According to Independent Sector, a coalition of nonprofits, foundations and corporate giving programs, there are 1.4 million nonprofits in the United States serving the broad public interest by providing services such as homeless shelters, domestic violence assistance and nutrition support. Given the staggering growth of digital data, these nonprofits are increasingly likely to encounter privacy and personal data security-related issues that they must understand, analyze and address.

In 2012, IBM continued its involvement in an initiative we began in 2011 dedicated to providing nonprofit organizations free legal and other advice on responsible and pragmatic practices for protecting individual privacy and data security. Called the Pro Bono Privacy Initiative, this group of privacy professionals aims to engage with human services agencies to help them navigate mission-critical privacy and data protection considerations. Stemming from the initiative’s pilot, IBM continued to share its data security and privacy expertise with Safe Horizon, the largest victims’ assistance agency in the United States.

The Pro Bono Privacy Initiative is designed to help:

  • Interested nonprofits improve their compliance and risk posture
  • Participating privacy professionals give back to society while enriching their experience and networks
  • Supporting companies, law firms and consultancies demonstrate corporate citizenship

Privacy by Design

In 2012, IBM continued its extensive work to build a globally recognized enterprise privacy program that follows Privacy by Design practices. As big data continues to make headlines, we have built privacy-protective features into our new sensemaking analytics technology, code-named G2, and also published a related paper, coauthored by IBM Fellow and Chief Scientist of IBM Entity Analytics Jeff Jonas and Ann Cavoukian, Ph.D., information and privacy commissioner of Ontario, Canada.

IBMPrivacy

Throughout 2012, we continued to develop IBMPrivacy, a site that offers resources and discussion about privacy and data protection for large enterprises, small businesses and nonprofit organizations. With this site IBM hopes to help demystify the privacy and data security issues that all organizations must address in today’s digital world. By proactively developing privacy plans based on current and practical knowledge, organizations can be better positioned to achieve their overall missions in a way that maintains their good reputation and also enhances compliance.

Social, Smart, Secure. IBM offers tips for staying safe online

Cybersecurity

Security is a critical aspect of the entire lifecycle of any system, from design and architecture through to implementation, testing, deployment, maintenance and retirement. Today, organizations and individuals are confronting heightened risks as cybersecurity threats continue to grow and evolve with great speed.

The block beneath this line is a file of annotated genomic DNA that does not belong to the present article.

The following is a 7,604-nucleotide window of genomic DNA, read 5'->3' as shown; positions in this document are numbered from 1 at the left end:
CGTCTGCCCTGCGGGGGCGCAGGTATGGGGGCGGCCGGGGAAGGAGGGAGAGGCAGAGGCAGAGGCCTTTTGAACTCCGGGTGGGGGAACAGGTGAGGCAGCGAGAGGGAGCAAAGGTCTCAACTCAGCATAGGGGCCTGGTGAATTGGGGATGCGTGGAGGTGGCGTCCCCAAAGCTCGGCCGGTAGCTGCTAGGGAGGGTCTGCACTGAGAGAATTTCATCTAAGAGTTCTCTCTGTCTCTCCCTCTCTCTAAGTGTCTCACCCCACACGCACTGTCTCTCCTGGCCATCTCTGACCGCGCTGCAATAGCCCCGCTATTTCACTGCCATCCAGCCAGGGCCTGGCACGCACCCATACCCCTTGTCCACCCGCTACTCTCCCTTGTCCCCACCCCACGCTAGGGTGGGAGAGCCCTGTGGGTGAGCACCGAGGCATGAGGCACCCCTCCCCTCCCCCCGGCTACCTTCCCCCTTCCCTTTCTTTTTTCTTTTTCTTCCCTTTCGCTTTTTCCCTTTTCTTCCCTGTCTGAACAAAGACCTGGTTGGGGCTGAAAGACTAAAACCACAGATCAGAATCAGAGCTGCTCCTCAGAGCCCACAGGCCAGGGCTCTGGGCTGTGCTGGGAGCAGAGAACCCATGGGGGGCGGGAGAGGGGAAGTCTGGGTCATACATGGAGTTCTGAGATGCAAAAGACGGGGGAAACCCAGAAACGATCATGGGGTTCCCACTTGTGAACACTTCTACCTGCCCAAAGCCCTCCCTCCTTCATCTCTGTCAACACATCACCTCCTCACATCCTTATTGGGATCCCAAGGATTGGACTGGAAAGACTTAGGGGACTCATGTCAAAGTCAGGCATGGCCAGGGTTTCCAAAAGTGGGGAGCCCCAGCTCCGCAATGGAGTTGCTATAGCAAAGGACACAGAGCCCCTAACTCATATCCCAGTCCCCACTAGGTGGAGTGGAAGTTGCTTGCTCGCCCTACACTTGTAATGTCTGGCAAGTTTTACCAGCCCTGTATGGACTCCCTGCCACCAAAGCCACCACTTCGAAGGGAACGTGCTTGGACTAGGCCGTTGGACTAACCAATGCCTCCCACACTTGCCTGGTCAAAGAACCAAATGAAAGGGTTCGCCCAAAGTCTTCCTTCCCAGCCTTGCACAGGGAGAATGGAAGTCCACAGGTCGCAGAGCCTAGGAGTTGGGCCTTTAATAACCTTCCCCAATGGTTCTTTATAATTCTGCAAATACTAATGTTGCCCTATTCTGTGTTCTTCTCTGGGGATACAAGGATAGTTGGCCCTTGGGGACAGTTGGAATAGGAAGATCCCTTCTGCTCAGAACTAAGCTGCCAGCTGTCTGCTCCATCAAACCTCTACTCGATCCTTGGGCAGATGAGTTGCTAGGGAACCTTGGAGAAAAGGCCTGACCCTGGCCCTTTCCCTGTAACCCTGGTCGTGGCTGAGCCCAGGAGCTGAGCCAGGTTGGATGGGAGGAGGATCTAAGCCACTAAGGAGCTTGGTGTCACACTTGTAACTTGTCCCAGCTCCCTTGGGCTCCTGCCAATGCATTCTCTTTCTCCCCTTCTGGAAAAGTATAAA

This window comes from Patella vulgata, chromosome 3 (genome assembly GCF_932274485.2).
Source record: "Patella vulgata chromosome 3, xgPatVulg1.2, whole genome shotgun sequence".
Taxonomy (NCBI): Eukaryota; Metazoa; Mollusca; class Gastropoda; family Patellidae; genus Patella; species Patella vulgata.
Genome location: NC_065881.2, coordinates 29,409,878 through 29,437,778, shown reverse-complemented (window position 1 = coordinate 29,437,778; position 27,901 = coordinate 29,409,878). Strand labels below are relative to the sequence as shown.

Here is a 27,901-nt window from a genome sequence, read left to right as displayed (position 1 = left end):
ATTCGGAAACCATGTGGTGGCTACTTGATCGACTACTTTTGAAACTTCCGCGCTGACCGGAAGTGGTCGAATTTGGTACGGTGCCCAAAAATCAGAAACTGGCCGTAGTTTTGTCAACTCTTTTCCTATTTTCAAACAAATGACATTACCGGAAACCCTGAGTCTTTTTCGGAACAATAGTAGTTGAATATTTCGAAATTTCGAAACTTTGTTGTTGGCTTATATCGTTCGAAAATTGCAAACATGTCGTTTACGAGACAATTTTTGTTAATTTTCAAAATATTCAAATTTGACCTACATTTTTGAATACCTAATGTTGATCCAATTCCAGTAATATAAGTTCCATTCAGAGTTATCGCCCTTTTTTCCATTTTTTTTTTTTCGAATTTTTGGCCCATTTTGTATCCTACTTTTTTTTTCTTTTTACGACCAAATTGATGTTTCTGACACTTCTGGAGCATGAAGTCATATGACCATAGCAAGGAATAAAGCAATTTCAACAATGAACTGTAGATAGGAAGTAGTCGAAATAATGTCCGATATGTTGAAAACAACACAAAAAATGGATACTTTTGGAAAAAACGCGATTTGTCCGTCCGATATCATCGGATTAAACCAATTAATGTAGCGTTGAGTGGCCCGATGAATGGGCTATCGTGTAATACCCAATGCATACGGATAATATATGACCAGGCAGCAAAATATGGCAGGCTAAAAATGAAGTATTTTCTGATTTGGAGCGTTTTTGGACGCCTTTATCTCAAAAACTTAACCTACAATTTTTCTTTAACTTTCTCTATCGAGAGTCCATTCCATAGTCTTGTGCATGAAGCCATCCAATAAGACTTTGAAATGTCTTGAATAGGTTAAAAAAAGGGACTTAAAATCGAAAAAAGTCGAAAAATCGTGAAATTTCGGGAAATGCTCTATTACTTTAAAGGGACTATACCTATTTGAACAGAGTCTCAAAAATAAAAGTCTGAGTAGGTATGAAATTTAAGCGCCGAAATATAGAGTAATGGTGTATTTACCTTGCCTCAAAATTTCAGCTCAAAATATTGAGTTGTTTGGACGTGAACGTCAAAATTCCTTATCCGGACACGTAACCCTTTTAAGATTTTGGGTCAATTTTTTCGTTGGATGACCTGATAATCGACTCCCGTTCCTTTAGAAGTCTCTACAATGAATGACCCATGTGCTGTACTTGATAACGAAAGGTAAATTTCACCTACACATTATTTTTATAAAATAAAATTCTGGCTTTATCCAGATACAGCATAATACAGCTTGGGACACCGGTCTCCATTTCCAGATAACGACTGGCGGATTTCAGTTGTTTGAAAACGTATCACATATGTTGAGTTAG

At IBM, we carefully consider cybersecurity challenges when conceiving, developing and marketing our technology solutions. We also recognize it is important to collaborate with public and private organizations that build market awareness of these issues and implement policy governing them. We understand the benefit of providing education as well as technology.

In support of that understanding, IBM takes part in the annual Safer Internet Day event. In 2012 the event’s theme was "Connecting generations and educating each other." IBM released free Internet safety training tools for students and deployed thousands of volunteers around the world to help educate consumers and businesses on Internet safety and digital awareness. The kits are designed to help teach teenagers how to protect their personal data and reputation online, to give teachers or adults working with children information on Internet safety and common Internet activities that young people engage in, and to help adults recognize and prevent cyberbullying among youth.

Secure, smart and social computing programs

IBM recognizes the value that social computing can bring to a company, both for internal employee interaction and for building stronger relationships with customers, providers and partners. But the use of social media can also introduce risk. We realize that if not managed correctly, individuals’ engagement with social and other computing technologies can work against an organization’s relationship-building efforts and pose significant security threats.

In 2012 we continued our internal Social Business Management Council, a cross-company group of senior leaders charged with aligning the company’s social business strategies with risk mitigation priorities, to address social media and risk issues as they arise and sponsor enterprise-wide policy enhancements in this area. We again reviewed and updated the IBM Social Computing Guidelines to stay current and address labor and other requirements. And we deployed mandatory employee security education and continued to enhance the “Digital IBMer Hub,” an interactive set of resources available for employees to learn social computing skills and reinforce secure social computing. We continued to refine our social recruiting guidelines that outline how social media can and should be used by employees during the recruiting process, and we created an employee guide for managing digital reputations that stresses the importance of individuals taking responsibility for their own online personas.

Recognizing the risk environment in which all organizations now operate, we continue to review and improve our process for reporting suspicious incidents involving data or IT systems, and we continue to devote resources to support expert response efforts.